Japan Earthquake & Tsunami Emergency Relief

Japan Earthquake & Tsunami Emergency Relief (161th report)
Opening ceremony for Asahi Kindergarten's new school building in Minamisanriku

[MIYAGI, JAPAN, 30 July 2012]

Building architects Takaharu and Yui Tezuka.

In response to numerous requests received from municipal governments in Iwate, Miyagi and Fukushima Prefectures, the Japan Committee for UNICEF (JCU) provides assistance for the construction of new temporary and permanent facilities and for large-scale refurbishments to preschools and kindergartens heavily damaged by the Great East Japan Earthquake. One of those locations, Asahi Kindergarten in Minamisanriku, Miyagi Prefecture, held an opening ceremony for its new building on 28 July.

Students, teachers and parents were met with beautiful sunny weather when they gathered at the school for the event. The ceremony was also attended by Minamisanriku Town Mayor Jin Sato, Board of Education Chairperson Tatsuro Sato and Ofuna District Mayor Eiji Saijo. Asahi Kindergarten celebrated its first day with the warm company of its entire family.

Ms. Yumiko Endo, a teacher at Asahi Kindergarten.

The new building, which stands atop a highland area like the famous Kiyomizu Temple of Kyoto, was constructed using a giant Japanese cedar that lined the approach to Minamisanriku's Daioji Temple. The 300-year-old cedar was heavily damaged by the tsunami and ended up dying as a result of damage done by the salt in the seawater. Architects Takaharu and Yui Tezuka received a request from the kindergarten's principal to use the tree in constructing the school's new building. In consultation with the school's teachers, they set out to come up with a building design that brought out the natural warmness of wood. At the opening ceremony Mr. Takaharu Tezuka commented, "The tree was not only a building material used to construct the school; I want you all to understand that it is where animals of Minamisanriku lived and it is home to the spirit of the townspeople." Ms. Yui Tezuka followed by addressing the children: "It took some time but I am so happy that we have made it to today. Many people assisted in the construction of the building. I hope you all will truly enjoy your new school building."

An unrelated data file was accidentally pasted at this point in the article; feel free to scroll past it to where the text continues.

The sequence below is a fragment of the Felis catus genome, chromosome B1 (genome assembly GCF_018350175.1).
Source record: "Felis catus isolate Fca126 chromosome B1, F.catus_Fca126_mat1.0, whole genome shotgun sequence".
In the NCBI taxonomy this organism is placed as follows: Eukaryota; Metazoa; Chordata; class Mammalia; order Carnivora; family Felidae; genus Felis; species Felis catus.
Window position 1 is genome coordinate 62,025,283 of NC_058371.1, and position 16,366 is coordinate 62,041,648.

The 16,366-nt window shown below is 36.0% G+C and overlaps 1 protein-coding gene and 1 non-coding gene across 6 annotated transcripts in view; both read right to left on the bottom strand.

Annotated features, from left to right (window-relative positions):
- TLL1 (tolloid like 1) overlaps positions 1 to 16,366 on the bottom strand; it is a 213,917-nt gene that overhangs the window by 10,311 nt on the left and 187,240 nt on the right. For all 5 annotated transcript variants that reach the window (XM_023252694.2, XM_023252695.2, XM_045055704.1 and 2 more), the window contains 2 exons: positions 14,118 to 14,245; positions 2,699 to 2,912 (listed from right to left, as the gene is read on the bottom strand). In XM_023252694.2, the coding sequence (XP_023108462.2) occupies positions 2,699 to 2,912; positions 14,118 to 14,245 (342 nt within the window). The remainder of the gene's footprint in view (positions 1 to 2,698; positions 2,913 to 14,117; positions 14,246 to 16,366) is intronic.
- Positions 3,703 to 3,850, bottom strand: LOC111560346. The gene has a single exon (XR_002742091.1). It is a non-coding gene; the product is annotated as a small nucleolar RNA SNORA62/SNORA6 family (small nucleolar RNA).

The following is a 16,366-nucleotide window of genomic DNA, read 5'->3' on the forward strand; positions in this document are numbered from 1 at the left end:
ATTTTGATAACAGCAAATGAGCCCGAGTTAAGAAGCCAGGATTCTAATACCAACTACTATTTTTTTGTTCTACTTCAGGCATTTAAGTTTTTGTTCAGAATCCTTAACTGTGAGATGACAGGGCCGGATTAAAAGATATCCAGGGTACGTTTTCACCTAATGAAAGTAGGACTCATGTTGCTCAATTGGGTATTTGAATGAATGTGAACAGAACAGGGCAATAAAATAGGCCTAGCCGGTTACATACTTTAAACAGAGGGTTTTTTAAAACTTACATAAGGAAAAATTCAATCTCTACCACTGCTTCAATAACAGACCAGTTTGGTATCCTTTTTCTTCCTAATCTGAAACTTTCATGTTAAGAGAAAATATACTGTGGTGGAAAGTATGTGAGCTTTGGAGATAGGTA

A congratulatory message was also received from Makoto Hasebe, who provided generous support for the reconstruction of the school: "I am overcome with joy that the school is complete and that the children again have a place where they can enjoy learning. I speak on behalf of people across Japan in saying that the construction of Asahi Preschool is an expression of a hope held by everyone in Japan for early reconstruction in the Tohoku region. I look forward to coming and playing with all of you again soon."

Asahi Kindergarten lost its building in the tsunami on 11 March 2011. The school was able to start temporary nursery care at Shizugawa Primary School from June 2011—three months after the disaster—and at the Ofuna District Public Hall from October 2011.

Ms. Yumiko Endo, a teacher at Asahi Kindergarten, reflected on the disaster in her greeting to the audience: "When we started out in our empty classroom I was given a cardboard sliding board. The children, without being asked, kindly took turns using the slide. The children were more than anything happy to be reunited with their friends. It brought me to tears to see the children play and take care of their friends. When the new desks were brought in the children hugged them and cheered in joy. Seeing the children become overjoyed at the sight of such a common thing made me realize again the unbelievable situation that the disaster had imposed on the children. Despite their situation, though, the children were full of energy, and the source of that energy is the generousness and kindness of people across Japan. Thank you so much."

After the opening ceremony all of the children gathered for a tour of the new building. A girl sitting in one of the school's new chairs beckoned another student to join her, saying, "Hey, come sit here next to me!" Meanwhile several boys excitedly investigated every corner of the classroom. The laughter of the children resonated through the building and the cedar wood created a gentle, welcoming smell in the school's hallways through which the children ran. There was even one section where there were remnants of an old woodpecker's nest.

        An open porch encircles the entire building.

All photo credits: © Japan Committee for UNICEF

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